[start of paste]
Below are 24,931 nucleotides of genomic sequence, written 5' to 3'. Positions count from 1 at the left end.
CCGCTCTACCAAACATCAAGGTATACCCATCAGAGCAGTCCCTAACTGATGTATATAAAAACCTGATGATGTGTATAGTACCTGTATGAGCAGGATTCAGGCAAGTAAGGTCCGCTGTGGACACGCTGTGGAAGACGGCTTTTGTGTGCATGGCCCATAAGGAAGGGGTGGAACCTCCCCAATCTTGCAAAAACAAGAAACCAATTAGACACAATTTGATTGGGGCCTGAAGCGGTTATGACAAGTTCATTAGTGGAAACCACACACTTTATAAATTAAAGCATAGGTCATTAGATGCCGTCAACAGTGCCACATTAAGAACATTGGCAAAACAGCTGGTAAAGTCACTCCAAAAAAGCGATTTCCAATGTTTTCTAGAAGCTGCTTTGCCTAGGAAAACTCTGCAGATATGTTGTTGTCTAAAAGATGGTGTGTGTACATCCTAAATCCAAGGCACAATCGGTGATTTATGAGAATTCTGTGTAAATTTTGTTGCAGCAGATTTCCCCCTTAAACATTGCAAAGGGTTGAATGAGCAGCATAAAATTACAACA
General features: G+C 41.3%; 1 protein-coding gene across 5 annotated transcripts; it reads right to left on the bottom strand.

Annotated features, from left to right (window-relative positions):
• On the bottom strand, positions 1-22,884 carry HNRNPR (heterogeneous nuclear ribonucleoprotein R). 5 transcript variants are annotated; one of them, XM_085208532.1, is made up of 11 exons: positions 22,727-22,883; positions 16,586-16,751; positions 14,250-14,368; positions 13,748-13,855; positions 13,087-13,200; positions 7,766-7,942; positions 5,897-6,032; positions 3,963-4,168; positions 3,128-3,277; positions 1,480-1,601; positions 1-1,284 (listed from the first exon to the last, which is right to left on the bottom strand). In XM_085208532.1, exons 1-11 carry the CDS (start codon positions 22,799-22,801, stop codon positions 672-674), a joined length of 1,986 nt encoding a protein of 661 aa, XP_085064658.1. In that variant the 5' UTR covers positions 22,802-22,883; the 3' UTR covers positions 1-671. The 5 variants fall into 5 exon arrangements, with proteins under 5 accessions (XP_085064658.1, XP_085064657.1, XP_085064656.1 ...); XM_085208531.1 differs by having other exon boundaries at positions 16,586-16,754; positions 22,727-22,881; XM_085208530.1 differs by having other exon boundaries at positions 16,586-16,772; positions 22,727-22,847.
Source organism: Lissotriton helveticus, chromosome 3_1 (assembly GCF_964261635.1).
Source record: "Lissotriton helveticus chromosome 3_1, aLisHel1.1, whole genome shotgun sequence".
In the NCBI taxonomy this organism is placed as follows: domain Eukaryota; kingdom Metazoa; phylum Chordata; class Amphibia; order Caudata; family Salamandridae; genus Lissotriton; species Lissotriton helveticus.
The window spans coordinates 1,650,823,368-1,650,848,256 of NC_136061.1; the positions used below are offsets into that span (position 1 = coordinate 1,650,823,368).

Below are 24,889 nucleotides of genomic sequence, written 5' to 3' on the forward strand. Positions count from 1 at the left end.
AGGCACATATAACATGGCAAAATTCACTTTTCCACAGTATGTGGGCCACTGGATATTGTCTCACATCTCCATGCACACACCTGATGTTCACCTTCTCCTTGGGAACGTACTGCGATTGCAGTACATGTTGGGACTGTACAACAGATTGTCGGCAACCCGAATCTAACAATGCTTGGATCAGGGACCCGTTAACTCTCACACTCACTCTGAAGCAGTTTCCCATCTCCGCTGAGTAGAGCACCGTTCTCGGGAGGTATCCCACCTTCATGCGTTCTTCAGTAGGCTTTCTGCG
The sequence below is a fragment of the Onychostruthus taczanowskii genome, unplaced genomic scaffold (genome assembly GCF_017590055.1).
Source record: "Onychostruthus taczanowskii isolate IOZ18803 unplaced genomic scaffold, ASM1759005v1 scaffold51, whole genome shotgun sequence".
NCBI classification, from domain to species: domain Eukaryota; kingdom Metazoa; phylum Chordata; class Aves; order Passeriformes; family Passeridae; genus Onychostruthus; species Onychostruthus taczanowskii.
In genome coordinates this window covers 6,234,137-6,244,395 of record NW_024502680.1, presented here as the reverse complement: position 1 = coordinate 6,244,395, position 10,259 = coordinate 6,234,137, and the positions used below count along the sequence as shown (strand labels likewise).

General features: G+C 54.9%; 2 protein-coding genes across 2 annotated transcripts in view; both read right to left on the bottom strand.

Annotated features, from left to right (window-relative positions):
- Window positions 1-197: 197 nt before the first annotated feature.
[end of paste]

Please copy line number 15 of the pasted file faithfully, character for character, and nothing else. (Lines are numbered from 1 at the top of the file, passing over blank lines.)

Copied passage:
In genome coordinates this window covers 6,234,137-6,244,395 of record NW_024502680.1, presented here as the reverse complement: position 1 = coordinate 6,244,395, position 10,259 = coordinate 6,234,137, and the positions used below count along the sequence as shown (strand labels likewise).